Coronavirus: 'Relief' for Leicester firms out of lockdown

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Staff wiping down surfaces at Leicester RacecourseImage source, PA Media
Image caption,
Businesses across the city - including Leicester Racecourse - have put extra safety measures in place

Owners of restaurants, pubs and hairdressers in Leicester have spoken of their "relief" at being able to open for the first time since March.

Businesses due to ease coronavirus restrictions with the rest of England on 4 July were told on 29 June to remain shut under a local lockdown.

At the end of last week it was announced some hospitality companies in Leicester could finally reopen.

Shop owner Drew Harriman said they now felt "ready for anything".

Image source, Harriman and Co
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Drew Harriman (right) said the second lockdown was "much harder" than the first

Mr Harriman, who runs Harriman & Co homewares, said they had opened briefly in June.

"The second lockdown was much harder," he said. "The first time we spent the time wisely, making changes and improving the shop. But the second time was, 'oh God really?'

"It came as such a shock we kind of went to ground a little bit.

"But it is great to be open again. We have reduced hours and we will see how it goes.

"It does seem to be busier today, there are definitely more people around than previously.

"And we are keeping on a few of the ideas we have had, like FaceTime shopping, local deliveries and maybe private shopping slots."

Image caption,
Blake Edwards said there could be a "rocky road ahead" for many businesses

Blake Edwards, of the Flappers and Gentlemen hair salon, will be opening on Tuesday for the first time since March.

He said he felt a "massive relief" at finally being able to welcome customers, adding he wanted to make people feel proud of Leicester again.

He said the lockdown had "cost the businesses immensely".

"We know there is a rocky road ahead," he added.

"We are happy but aware safety is the number one priority. We don't want any more setbacks."

He said as well as affecting the mental health of people working in Leicester, the lockdown had taken a toll on business owners like himself who had to go to bed "working out whether they can still carry on employing the team".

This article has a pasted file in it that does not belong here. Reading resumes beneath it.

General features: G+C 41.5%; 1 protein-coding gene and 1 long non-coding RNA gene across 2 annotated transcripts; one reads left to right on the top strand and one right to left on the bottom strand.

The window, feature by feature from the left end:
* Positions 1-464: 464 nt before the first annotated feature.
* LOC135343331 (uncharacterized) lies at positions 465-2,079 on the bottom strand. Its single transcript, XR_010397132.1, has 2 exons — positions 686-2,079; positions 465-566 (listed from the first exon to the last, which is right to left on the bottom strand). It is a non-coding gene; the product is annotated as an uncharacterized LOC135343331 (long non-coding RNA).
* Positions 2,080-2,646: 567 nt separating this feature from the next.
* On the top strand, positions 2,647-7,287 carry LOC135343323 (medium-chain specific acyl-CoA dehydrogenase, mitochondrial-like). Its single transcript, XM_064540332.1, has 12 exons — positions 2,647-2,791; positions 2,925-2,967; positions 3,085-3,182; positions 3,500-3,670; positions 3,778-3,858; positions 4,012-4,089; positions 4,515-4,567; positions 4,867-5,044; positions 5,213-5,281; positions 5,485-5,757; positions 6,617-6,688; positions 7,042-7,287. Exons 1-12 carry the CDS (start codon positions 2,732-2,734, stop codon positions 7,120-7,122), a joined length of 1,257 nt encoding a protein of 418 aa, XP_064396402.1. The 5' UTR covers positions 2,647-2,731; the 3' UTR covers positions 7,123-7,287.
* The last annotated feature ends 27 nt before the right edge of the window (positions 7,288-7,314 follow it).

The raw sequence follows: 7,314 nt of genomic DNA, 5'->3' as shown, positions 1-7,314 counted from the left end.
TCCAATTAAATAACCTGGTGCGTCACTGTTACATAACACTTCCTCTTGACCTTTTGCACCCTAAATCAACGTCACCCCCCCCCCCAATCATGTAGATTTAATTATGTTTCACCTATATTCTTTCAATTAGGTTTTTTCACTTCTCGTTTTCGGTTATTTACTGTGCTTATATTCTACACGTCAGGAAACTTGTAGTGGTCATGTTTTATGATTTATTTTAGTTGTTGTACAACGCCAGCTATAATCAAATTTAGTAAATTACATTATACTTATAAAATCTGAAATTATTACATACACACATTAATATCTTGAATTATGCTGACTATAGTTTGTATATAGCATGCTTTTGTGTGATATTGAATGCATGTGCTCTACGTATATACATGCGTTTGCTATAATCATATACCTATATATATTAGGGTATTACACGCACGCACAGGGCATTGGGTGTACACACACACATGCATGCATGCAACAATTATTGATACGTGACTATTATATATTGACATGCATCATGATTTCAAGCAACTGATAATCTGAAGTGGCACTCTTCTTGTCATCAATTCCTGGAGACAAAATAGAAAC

"You really have had to be mentally strong," he said, adding the reopening of businesses would "hopefully start pushing Leicester in the direction it deserves".

Image source, Kevin Shepherdson
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Kevin Shepherdson, from The Old Horse pub, said there was lots of interest in reopening

Kevin Shepherdson, landlord of The Old Horse pub, said: "It has been a bit dispiriting at times, thinking you were going to reopen, then not, pouring away all that beer.

"We've missed out on big events in the park opposite - it should have been the Caribbean Carnival at the weekend when we would usually make £20,000.

"But we are ready, relearning things that used to be routine and making the most of our outdoor space.

"We've got tablets for people to put in orders and after years of asking them to bring their glasses back, we are now telling them not to!

"And what has been great is since we said we were reopening, the phone has been ringing non-stop with people booking things in."

Image source, PA Media
Image caption,
The streets have been described as so quiet you "could hear a pin drop"

Sandra Potts, of Sandra May's Hair Studio in the city centre, said she cried with excitement on the way to open up for the first time in 19 weeks.

"One of the other businesses who opened earlier said you could hear a pin drop on Cank Street but I said, 'don't worry, we will bring back the noise'.

"But we have lost customers, we know we have. People are scared to come to Leicester but we are safe, we are good, we will do everything to make it work."

City mayor Sir Peter Soulsby said he hoped the government had learned from the city's lockdown.

"I think people of Leicester do feel that we have been used as a bit of an example," he said.

"We hope now the government has learned from what has happened here and it won't be necessary to lock down the city in the same way again."

Image source, PA Media
Image caption,
Oadby and Wigston has had all of the additional restrictions lifted

As of 31 July residents have been able to make non-essential journeys and travel in and out of the city.

Overnight stays are permitted from Monday providing they are not in other people's homes.

In common with various parts of northern England, there is a ban on visiting people's homes, either indoors or in private gardens.

Holidays are allowed, though only in company of people you already live with, and travellers must not stay in another person's home while they are away.

Oadby and Wigston, on the edge of the city, came out of additional restrictions from 1 August, meaning a return to national social distancing guidelines.

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